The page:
Facebook and Google announce plans to become carbon neutral

Facebook and Google are becoming carbon neutral businesses, joining competitors Apple and Microsoft in committing to put no excess carbon into the atmosphere, both companies have independently announced.

But the details of the two companies’ ambitions differs greatly. At Google, which first committed to going carbon neutral in 2007, the announcement sees the company declaring success in retroactively offsetting all carbon it has ever emitted, since its foundation in 1998. It has also committed to being powered exclusively by renewable energy by 2030.

If that sounds familiar, it’s because it is: in 2017, Google became a “net-zero” company, buying renewable energy to match its energy usage, but was unable to fully commit to eliminating carbon-emitting generation entirely.

It’s that latter target that Facebook says it will now meet this year, when the company will become 100% supported by renewable energy. Facebook has also announced a further goal for itself, committing to net-zero emissions for its entire “value chain” by 2030, including its suppliers and users.

“Over the next decade, Facebook will work to reduce carbon emissions from our operations and value chain,” the company said in a blogpost, “including by working with suppliers on their own goals, helping the development of new carbon removal technologies and making our facilities as efficient as possible.”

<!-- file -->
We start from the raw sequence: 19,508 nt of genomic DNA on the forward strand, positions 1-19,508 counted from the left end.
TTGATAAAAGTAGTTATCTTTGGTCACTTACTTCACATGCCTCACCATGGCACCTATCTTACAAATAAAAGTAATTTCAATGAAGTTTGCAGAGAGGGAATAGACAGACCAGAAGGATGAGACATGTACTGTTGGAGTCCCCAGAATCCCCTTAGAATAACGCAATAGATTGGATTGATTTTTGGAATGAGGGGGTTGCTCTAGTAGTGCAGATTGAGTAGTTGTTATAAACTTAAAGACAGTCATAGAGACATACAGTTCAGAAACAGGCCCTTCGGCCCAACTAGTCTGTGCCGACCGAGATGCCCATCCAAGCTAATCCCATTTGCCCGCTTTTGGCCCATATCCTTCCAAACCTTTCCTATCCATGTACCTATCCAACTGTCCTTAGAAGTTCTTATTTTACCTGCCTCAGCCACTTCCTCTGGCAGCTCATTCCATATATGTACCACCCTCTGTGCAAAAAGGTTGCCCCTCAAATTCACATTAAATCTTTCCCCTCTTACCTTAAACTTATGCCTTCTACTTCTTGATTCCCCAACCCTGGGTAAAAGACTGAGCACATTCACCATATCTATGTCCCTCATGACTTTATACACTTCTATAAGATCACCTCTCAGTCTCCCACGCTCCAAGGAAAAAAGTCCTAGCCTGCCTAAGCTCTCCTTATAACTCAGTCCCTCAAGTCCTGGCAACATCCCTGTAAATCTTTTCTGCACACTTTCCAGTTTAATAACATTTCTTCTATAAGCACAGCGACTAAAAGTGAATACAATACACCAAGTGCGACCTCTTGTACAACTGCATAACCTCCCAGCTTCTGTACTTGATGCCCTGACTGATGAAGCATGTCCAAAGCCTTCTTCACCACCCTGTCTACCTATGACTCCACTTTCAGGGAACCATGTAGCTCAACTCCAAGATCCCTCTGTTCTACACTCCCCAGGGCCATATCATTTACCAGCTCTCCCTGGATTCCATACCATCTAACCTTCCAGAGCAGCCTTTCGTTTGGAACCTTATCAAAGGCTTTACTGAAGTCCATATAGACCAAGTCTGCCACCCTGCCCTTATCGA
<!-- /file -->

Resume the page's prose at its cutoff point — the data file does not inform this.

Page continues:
Both companies’ claims follow similar announcements from Apple and Microsoft. In January, Microsoft led the way, announcing a plan to become carbon negative by 2030, and to remove all of its historical emissions by 2050 – the goal Google says it has achieved today, although Microsoft was already 23 years old when Google was founded in 1998.

And in July, Apple announced its own plans to become carbon neutral by 2030. For Apple, that meant not only its entire supply chain, but also the lifecycle of all its products, including the electricity consumed in their use. The company will plant trees equal to the estimated lifetime carbon emissions of the electricity used to charge iPhones, for instance.

“The innovations powering our environmental journey are not only good for the planet, they’ve helped us make our products more energy efficient and bring new sources of clean energy online around the world,” Apple’s chief executive, Tim Cook, said alongside the announcement.

The latest announcements place Amazon at the distant back of the pack. In 2019, the company revealed a then-ambitious plan to achieve net-zero carbon emissions by 2040, and to use 100% renewable electricity by 2030. But the company’s vast logistics network is a significant hurdle not faced by its competitors: the company has purchased 100,000 electric delivery vehicles, but deploying them to the road will not be complete by 2030.

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